The answer to the problem of how to index frames? Just don't use frames!
<grin> Now seriously...
We did something very close to what Ron describes for indexing frames
pages. But luckily the filenames of the individual frame components were
somewhat unique, so that allowed us to use the ReplaceRules function to do
ReplaceRules replace "[a-z_0-9]*_m.*\.html" "index.html"
You notice that we use the regular expression capability to do it. This
allows you to point any instance of a frame component to "index.html". The
one remaining problem is having to drop duplicates, which you can do in
the program calling SWISH-E.
On Fri, 16 Oct 1998, Ron Klatchko wrote:
> Christian Stalberg wrote:
> > Oops, someone reminded me that starting with a frames webpage will not work.
> > I have changed the IndexDir to a TOC page for the frames and it appears to
> > be working. Is there any special wisdom anyone can share re. using swish-e
> > to index frames webpages?
> Frames are a tricky situation when it comes to searching. It would be
> simple to make the spider fall frame links as well, but what happens on
> retrieval? SWISH would return the URL of the individual frame that
> contained what they were searching for and the user would see only that
> frame instead of the nicely constructed frameset you constructed.
> There might be a solution to that in some clever file layout and use of
> ReplaceRules. One idea is below.
> Another possibility would be to have a no frames version with identical
> content. SWISH can spider that currently. This also has the nice
> benefit of opening your site to non-frames aware browsers.
> Unfortunately, even frames aware browser would end up with the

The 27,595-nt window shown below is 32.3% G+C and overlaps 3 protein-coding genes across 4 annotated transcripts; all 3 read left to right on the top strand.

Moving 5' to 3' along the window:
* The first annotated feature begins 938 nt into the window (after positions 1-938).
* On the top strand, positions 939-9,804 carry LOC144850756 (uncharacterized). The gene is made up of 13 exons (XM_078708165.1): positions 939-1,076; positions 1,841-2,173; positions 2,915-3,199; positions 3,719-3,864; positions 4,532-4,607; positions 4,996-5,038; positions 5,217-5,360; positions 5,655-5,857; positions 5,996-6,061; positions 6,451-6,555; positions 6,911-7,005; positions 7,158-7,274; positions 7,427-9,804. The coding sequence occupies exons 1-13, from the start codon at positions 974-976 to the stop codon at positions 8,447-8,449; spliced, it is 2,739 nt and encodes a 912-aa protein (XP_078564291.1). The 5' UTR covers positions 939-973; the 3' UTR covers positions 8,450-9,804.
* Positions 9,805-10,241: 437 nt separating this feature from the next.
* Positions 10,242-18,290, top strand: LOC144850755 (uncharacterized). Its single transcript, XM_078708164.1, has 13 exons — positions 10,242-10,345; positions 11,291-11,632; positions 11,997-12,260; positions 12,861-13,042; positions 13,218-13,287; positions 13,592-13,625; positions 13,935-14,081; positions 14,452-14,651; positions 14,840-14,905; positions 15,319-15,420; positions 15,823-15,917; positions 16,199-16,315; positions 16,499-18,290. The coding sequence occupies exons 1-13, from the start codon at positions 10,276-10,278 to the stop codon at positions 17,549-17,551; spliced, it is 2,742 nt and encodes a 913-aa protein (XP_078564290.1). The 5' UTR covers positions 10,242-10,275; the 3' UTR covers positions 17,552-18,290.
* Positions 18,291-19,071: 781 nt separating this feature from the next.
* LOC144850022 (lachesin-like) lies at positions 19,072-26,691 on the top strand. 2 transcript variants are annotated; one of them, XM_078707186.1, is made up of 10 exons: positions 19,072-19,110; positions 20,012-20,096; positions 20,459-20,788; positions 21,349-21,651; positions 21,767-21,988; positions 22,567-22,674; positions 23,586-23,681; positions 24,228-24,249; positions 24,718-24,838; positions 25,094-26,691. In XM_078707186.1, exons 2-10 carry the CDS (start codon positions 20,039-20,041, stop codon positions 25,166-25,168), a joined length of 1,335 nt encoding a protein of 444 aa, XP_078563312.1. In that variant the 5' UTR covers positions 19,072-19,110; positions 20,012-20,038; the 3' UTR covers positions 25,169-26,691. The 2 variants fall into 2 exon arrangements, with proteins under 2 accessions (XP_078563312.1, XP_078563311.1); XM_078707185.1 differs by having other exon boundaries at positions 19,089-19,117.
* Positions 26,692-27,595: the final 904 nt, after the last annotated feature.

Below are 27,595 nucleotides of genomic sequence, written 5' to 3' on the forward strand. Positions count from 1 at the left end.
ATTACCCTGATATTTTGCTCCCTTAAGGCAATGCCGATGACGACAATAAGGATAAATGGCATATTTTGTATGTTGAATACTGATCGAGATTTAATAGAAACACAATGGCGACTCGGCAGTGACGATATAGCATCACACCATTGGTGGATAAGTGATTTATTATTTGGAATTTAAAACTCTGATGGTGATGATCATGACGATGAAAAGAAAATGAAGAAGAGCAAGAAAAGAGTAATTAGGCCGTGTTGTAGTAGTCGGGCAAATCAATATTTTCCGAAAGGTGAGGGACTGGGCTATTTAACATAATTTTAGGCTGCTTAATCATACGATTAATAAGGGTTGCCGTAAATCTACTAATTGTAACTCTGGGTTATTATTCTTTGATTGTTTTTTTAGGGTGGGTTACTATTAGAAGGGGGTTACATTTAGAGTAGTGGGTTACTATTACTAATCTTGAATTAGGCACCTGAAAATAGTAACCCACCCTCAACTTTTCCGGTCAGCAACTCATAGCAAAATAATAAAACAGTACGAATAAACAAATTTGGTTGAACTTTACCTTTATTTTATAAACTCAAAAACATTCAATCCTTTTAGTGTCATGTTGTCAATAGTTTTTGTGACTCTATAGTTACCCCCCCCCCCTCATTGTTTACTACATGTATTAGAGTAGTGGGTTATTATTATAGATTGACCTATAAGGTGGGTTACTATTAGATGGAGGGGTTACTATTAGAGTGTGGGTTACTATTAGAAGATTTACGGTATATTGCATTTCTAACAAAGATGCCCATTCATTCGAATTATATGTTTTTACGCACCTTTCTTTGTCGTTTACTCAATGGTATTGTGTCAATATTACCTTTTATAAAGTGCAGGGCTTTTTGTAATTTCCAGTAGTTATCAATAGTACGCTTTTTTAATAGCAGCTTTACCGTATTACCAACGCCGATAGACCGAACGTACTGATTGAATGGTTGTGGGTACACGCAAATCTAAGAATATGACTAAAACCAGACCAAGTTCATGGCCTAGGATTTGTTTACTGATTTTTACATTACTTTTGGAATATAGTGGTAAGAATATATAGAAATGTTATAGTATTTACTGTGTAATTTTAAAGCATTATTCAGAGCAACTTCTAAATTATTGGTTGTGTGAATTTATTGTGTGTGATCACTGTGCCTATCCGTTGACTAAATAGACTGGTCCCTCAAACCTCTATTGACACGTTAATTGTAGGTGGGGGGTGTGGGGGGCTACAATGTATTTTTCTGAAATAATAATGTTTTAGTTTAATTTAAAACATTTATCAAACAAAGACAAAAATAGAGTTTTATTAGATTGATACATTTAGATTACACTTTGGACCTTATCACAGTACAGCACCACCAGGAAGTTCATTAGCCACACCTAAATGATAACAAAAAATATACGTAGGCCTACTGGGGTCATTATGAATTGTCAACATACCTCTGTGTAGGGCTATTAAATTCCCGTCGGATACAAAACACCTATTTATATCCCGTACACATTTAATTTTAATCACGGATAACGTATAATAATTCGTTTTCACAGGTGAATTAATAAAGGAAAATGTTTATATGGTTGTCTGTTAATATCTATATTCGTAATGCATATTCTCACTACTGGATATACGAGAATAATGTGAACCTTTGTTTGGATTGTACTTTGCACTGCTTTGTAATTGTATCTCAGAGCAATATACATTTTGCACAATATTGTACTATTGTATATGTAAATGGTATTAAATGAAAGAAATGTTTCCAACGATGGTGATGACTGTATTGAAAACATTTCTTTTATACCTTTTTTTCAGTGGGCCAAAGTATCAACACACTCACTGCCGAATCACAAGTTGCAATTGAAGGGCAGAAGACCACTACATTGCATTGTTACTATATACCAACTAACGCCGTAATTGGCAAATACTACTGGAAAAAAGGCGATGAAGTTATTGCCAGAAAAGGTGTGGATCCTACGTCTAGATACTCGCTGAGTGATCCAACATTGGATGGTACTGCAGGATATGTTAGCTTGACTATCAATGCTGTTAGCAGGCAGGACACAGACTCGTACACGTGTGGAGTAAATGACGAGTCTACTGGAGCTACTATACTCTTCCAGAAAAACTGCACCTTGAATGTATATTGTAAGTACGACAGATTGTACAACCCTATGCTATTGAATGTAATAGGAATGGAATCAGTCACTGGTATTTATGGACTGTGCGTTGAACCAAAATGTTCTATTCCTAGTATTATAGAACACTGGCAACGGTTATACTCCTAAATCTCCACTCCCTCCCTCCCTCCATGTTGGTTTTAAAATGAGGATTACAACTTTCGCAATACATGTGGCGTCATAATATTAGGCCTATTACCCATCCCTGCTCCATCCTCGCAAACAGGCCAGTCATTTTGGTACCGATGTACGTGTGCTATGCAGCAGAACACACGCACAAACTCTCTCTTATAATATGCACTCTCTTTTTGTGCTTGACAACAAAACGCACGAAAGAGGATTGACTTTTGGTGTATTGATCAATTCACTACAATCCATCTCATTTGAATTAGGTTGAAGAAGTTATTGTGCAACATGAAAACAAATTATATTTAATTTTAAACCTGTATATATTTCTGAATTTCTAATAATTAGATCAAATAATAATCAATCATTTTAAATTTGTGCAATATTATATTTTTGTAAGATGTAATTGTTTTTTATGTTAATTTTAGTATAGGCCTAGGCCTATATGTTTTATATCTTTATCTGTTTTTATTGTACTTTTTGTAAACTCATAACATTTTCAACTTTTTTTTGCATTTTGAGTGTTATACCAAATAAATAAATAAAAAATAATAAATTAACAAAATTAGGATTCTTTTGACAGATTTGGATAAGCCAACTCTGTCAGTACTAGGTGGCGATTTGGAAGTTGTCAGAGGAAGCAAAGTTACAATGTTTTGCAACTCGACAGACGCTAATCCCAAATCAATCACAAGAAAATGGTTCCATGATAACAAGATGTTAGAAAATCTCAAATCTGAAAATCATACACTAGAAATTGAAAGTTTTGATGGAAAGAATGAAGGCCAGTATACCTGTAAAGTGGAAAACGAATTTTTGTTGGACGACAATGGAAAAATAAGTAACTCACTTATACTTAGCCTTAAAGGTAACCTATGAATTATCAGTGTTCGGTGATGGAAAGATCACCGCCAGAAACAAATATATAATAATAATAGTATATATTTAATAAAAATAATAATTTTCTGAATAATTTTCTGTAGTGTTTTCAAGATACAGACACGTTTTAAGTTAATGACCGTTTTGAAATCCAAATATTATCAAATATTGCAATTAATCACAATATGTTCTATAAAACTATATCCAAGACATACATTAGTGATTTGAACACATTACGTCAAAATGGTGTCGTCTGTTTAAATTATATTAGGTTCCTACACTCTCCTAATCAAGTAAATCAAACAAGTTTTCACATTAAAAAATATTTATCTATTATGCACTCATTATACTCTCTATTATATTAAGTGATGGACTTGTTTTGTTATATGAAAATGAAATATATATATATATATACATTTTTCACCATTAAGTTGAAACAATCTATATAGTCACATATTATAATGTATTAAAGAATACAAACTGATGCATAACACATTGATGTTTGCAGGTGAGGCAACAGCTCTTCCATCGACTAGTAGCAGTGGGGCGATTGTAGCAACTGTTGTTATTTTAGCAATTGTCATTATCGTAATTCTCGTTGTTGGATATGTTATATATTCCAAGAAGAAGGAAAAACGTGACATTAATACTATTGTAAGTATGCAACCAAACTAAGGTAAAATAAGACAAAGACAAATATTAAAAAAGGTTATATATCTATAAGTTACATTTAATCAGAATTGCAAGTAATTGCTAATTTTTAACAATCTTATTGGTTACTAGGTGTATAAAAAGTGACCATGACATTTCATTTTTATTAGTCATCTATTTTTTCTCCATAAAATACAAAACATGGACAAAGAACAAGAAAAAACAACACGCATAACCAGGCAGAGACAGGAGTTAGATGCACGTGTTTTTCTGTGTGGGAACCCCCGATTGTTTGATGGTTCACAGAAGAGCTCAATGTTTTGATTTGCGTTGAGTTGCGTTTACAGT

> non-frames version when they search.
> So, going back to the clever layout/rewrite idea. Let's assume that
> swishspider can now follow frame links. Also assume you have a basic
> frame set with the left side as a table of contents and the right side
> with your various data pages.
> In order to do this, you'll need a main directory and one subdirectory
> for each page.
> The main directory contains index.html which defines your frameset and
> toc.html which is your table of contents. You have a series of
> directories called page1, page2, etc. inside of which you have
> page1.html, page2.html, etc. Also, each of these directories contains
> index.html. The different between this and the main index.html is the
> starting page for the right side; the main index.html points to page 1
> where the one in the subdirectories points to their own page
> (page2/index.html has page2.html as the right hand side). For an
> example of this structure you can check out
> If you then introduce the rule:
> ReplaceRules remove "page[0-9]+.html"
> a search that gets ../pageN/pageN.html gets rewritten to ../pageN/ which
> preserves the frame set.
> More complicated use of frames would require even more thought, but it
> is a possibility.
> Are people interested in doing such a thing? Should I modify
> swishspider to be able to follow framelinks?
> Ron Klatchko - Manager, Advanced Technology Group
> UCSF Library and Center for Knowledge Management
Received on Fri Oct 16 12:22:54 1998